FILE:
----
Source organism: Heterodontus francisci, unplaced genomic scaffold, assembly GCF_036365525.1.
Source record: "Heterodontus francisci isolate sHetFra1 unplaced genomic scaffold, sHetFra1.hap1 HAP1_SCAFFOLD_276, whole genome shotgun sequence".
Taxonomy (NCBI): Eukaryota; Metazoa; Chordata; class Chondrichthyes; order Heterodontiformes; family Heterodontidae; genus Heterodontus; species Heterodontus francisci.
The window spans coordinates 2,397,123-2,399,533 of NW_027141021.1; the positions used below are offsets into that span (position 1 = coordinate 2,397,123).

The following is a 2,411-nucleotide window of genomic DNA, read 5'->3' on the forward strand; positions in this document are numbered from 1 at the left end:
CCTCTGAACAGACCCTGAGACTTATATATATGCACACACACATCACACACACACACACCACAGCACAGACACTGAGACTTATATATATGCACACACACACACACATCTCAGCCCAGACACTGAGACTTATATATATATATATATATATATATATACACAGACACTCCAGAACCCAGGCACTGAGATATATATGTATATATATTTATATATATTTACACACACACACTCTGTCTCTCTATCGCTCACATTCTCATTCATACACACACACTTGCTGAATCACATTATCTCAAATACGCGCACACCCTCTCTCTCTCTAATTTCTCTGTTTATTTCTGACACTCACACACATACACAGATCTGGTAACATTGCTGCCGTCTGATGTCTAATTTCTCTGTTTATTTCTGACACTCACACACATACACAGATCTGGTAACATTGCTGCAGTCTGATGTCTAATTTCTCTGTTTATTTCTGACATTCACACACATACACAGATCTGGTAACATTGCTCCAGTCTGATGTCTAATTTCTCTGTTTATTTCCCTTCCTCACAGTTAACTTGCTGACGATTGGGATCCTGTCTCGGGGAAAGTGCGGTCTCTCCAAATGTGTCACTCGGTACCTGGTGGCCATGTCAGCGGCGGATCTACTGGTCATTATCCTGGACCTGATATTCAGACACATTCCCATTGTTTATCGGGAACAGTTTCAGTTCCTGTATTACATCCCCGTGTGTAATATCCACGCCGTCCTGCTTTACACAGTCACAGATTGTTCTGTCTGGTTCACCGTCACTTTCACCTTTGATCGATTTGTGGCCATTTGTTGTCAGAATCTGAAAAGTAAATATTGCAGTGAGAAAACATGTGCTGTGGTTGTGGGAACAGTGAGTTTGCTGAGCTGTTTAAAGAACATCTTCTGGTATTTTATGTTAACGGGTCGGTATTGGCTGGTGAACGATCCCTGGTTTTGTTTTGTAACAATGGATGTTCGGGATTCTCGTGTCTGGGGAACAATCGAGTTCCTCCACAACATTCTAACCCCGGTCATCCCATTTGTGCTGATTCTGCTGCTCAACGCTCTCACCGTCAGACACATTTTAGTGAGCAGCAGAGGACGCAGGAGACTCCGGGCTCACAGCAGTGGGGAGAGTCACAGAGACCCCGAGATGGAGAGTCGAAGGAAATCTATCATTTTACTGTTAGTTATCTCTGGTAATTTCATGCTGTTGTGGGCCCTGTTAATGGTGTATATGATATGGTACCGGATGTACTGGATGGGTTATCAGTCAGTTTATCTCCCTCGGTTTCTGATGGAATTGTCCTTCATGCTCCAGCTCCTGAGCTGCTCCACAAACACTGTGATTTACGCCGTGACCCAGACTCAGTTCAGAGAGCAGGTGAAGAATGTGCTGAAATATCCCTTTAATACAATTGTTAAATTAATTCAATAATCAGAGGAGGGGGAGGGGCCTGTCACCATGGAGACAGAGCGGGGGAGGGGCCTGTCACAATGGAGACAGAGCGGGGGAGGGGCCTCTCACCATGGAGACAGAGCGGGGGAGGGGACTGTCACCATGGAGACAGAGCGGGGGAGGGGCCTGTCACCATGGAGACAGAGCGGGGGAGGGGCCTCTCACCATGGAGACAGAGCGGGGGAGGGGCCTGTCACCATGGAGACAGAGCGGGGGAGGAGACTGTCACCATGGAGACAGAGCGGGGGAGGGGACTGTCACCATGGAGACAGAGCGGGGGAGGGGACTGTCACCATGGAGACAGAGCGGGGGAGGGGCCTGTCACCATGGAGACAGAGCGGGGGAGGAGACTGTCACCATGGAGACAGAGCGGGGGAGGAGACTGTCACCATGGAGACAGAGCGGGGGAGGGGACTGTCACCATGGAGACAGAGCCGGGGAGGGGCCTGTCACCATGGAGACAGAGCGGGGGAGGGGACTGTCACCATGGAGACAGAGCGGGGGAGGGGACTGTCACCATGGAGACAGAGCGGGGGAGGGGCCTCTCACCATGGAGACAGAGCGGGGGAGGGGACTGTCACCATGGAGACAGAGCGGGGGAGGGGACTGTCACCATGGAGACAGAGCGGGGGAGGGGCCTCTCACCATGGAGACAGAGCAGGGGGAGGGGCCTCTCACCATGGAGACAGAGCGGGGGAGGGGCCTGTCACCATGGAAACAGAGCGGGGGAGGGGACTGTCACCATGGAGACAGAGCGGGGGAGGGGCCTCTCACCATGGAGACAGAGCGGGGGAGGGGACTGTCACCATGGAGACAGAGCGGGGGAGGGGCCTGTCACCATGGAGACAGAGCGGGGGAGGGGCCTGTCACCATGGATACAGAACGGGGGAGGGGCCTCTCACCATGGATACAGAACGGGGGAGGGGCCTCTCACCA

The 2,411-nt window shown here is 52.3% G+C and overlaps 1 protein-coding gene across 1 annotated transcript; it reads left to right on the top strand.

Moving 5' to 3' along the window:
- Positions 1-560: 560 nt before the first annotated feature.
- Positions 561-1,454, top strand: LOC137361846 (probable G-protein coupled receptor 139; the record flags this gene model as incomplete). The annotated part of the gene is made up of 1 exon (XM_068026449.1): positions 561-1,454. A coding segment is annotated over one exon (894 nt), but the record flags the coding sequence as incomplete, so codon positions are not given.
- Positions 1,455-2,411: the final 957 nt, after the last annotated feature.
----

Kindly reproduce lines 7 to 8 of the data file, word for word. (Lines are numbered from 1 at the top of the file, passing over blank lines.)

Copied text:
The 2,411-nt window shown here is 52.3% G+C and overlaps 1 protein-coding gene across 1 annotated transcript; it reads left to right on the top strand.

Moving 5' to 3' along the window: